As journalists we’re not supposed to get too attached to the subjects of our reporting, let alone be emotional about them. That theory is a nice one. But most of us were normal human beings before we were journalists.
Witnessing 12-year-old Saleem al-Harazi’s story was one of those occasions when remaining detached became completely impossible.
On March 18 last year I looked on as rooftop gunmen began slaughtering tens of unarmed protesters in Change Square, Sana’a. Amongst the chaos and flying bullets I was at one point bundled into a tent. As I rummaged around to pick up the pieces of my mobile phone which had fallen apart as I’d been thrown to the ground, three young boys sat around me.
Apparently unaware of the danger of the situation, shielded from the brutality of what was happening just a few feet from them by a thin white sheet of material, the boys joked and laughed. Two of them wore plastic builders helmets that had been distributed around the protest camp as protection from flying rocks, which had become a common weapon in the street battles of recent days.
I tried in vain, in my non-existent Arabic, to communicate with the three boys who were still trying to work out if I - with my short uncovered hair- was male or female.
After gathering myself and bits of phone it was glaringly obvious that the now partialy collapsed tent was going to offer little protection from the AK-47 bullets flying through the air. Unable to express my concern to the giggling boys I motioned for them to leave the tent, as I was about to. They declined. Instead I left them with a bottle of water.
Almost as soon I scrambled back out onto the street and beyond the protective shadow of the bulidings the bullets hissed dangerously close around my ears. I made it out with nothing more than a bleeding shoulder after a rock caught me on the back as I fled.
Young Saleem, as I later knew him, was not so fortunate. A bullet fired from the rooftop entered the side of his head, just behind his left eye, passing through the front of his skull before tearing out of the right side of his forehead.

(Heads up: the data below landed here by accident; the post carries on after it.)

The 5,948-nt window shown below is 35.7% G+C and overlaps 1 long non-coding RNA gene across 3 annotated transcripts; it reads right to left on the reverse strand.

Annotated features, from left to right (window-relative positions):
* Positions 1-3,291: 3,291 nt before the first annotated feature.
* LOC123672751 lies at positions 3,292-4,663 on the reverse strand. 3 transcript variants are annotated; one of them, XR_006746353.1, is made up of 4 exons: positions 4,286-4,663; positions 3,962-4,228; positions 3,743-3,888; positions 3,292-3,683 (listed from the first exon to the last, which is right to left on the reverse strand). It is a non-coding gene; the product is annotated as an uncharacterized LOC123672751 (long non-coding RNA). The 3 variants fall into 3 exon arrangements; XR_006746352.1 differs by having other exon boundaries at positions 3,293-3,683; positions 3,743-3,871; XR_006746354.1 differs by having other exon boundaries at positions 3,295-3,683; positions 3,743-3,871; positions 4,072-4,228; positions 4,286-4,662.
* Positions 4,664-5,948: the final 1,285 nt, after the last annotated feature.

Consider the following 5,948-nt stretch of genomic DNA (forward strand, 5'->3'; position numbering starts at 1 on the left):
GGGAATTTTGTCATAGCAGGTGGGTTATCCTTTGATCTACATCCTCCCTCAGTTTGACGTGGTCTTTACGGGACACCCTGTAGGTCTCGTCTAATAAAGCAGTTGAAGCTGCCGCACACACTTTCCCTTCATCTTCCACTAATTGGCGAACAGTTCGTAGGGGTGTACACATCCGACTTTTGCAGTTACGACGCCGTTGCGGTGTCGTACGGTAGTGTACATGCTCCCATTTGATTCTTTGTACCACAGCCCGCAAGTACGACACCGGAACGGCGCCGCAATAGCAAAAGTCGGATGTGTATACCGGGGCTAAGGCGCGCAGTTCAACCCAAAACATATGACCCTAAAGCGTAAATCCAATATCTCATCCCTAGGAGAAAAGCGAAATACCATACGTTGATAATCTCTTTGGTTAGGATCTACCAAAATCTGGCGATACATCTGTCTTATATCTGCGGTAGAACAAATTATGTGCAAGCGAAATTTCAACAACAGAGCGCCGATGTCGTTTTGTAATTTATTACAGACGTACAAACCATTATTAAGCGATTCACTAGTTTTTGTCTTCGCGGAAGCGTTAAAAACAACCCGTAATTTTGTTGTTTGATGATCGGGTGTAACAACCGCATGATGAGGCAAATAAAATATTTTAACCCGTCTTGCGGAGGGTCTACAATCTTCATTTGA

On March 23, four days after doctors removed his eyes, I visited him in hospital. For most of the near two hours I was there Saleem (whose name means peace) slept and murmered during dreams that I could only imagine the horrors of. His mother was inconsolable.
Saleem al-Harazi, blinded by a bullet on March 18 2011, lies in hospital after doctors removed his eyes.
Every time I felt my eyes well up I picked up my camera and started taking pictures. When he finally woke he was disorientated and confused by the sound of strangers. From the vibration in his voice you could tell he was crying, but there were no tears. Never again would Saleem feel drops of salty water flow down his cheeks.
He muttered to his mother, concerned he might be in to trouble for missing school and asked if he’d be able to ride his bicycle when he got home. Saleem still thought that once the stitches were removed from his eye sockets he’d be able to see again.
Last Thursday, nearly 18 months on, I went to visit him at his family home. Since last March Saleem has become something of a celebrity of Yemen’s revolution. I’d watched, with extreme discomfort, as he was paraded on men’s shoulders in the heart of Change Square on numerous occasions since March 18 2011. More recently his family became central characters in Sara Ishaq’s chilling film about that events of that day: Karama Has No Walls.
But two days ago I smiled rather than cried, as we watched in amazement, Saleem set off down the bumpy track outside his home on his bicycle. His younger brother, Saif, stood up behind him guiding him through hands resting on his shoulders. No longer the frail boy I’d visited in hospital, Saleem now studies at al-Noor Institute for the blind and is turning into a bright, confident teenager.
Saleem rides his bike, guided by his younger brother Saif.
As a human being first and journalist second it’s impossible not to feel emotional about Saleem’s story. But as he progresses in life and Yemen’s revolution becomes a distant memory for most, I hope I can continue to witness Saleem’s bravery and his life unfold with no more tears.